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Gender and Disarmament Machinery in the WMDC Report
Statement delivered by Jennifer Nordstrom
on October 17, 2006
Project Manager, Reaching Critical Will Project
Women's International League for Peace and Freedom

Reaching Critical Will, the nuclear disarmament project of WILPF, follows the UN Disarmament Machinery closely and reports on it to Non-Governmental Organizations (NGOs) and civil society around the world. We contributed to the disarmament machinery section of the civil society response to the WMDC, and as a representative of the oldest women's peace organization in the world, we also contributed to the gender section.

Gender and Disarmament

This is what the Blix Commission has to say about gender:

In particular, women's organizations have often played a vital role--from the Hague peace conferences of the 19th century to the present time. The role of women in the maintenance and promotion of peace and security was recognized by the Security Council in Resolution 1325 (2000). Women have rightly observed that armament policies and the use of armed force have often been influenced by misguided ideas about masculinity and strength. An understanding of and emancipation from this traditional perspective might help to remove some of the hurdles on the road to disarmament and nonproliferation. (Weapons of Terror, 160)

This passage, and the background paper on gender commissioned by the WMDC recognize that misguided notions about masculinity and strength have affected national weapons and security policies. The WMDC should be applauded for this, because although gender has been recognized as relevant in other peace and security areas, including in Security Council Resolution 1325 and in disarming small arms and light weapons, the WMD weapons arena has been slower to acknowledge its influence.

Understanding the ways gender and ideas about masculinity and femininity affect political decisions will not only help to remove obstacles to disarmament as the WMD Commission notes above, it will also help to package disarmament as feasible, desirable and politically palatable. By recognizing the social context in which policies are developed, and acknowledging that disarmament and cooperative security are being coded as feminine and thereby devalued, we can deconstruct misguided notions about masculinity and strength, and create a more attractive alternative. More in-depth discussion of these issues can be found in the background paper, and in our review. RCW will also be co-hosting a discussion on Gender and Disarmament on Monday, October 23 in Conference Room A, at which the author of the background paper, Dr. Carol Cohn, will be speaking about the gender and WMD. Rebecca Peters will be discussing gender and SALW.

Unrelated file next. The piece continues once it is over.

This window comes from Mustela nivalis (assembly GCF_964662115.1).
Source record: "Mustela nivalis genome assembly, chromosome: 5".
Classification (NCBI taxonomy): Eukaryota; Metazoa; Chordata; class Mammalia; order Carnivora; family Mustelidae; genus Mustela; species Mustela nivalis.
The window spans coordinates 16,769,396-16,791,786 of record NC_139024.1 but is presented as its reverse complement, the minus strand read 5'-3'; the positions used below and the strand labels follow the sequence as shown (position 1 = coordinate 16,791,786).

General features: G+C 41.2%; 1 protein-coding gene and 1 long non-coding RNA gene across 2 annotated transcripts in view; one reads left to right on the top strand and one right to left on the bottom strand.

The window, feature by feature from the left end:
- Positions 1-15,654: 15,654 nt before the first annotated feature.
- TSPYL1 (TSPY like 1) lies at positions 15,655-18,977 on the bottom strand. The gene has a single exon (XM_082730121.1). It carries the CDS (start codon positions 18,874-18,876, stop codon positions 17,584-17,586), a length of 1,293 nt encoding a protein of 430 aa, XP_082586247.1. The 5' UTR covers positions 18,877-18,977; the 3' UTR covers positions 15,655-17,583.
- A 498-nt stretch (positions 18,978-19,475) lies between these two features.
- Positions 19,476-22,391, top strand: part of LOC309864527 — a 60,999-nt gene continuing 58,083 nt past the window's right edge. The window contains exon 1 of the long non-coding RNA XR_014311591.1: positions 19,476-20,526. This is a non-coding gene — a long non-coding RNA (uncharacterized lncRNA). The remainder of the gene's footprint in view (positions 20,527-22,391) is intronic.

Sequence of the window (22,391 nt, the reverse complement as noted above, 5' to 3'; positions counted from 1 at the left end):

Disarmament Machinery

The WMD Commission recommends that the CD be able to adopt its programme of work by a 2/3 majority. We agree with this, but it is a bit tricky to implement. The CD takes all decisions by consensus, including adopting its programme of work and amending its rules of procedure. As it stands, the CD needs consensus to not take procedural decisions by consensus.

However, the CD should be able to agree (by consensus) on its Programme of Work in 2007. Civil society expects this. The makings of a compromise agreement are here, and the CD could adopt a programme of work if a couple member states moved to the middle just a little bit. Of course this means everyone would have to compromise, not just one side.

We saw the 2006 CD hold substantive discussions for the entire year on all issues, and the sky did not fall. No one's core national security interests were compromised. Rather, the discussion built confidence and proved that the CD can in fact work on these issues to members' benefit.

For these reasons, we believe the CD should be able to agree on a PoW at the beginning of the 2007 session, especially if the alternative is to create the a similar compromise informally. The 2006 CD showed us that the CD can “just do it”. Nothing is stopping the CD from laying out a timetable for the year, allocating time for the different issues. Member states can choose to participate in the discussions or not. The 2007 timetable must give more time to the issues, must be much more in-depth, and must allow space to begin negotiations. Some of the 2006 was pre-negotations. 2007 must go further.

Member states of course need to work to find the right balance of time for all the issues, but not at the expense of not dealing with ANY of them. Some of the of the 2006 CD's discussions were more in-depth than others. RCW created a table quantifying the time spent on, participation in, and expertise contributed to each of the issues in 2006.

Non-Proliferation Treaty

The WMDC recommends establishing a secretariat for the NPT, and in his speech yesterday, Blix said this was a modest and common-sense proposal, which is true, but it also would be extremely useful.

We believe that a secretariat should not only deal with administration, but also have a mechanism for reviewing compliance with the treaty. This may be what the Commission is alluding to when it says the secretariat would have the ability to call emergency meetings in between Preparatory Committees and Review Conferences. The States Party to the treaty should be responsible for making political decisions about compliance with it, more so than the unrepresentative Security Council or the technical IAEA.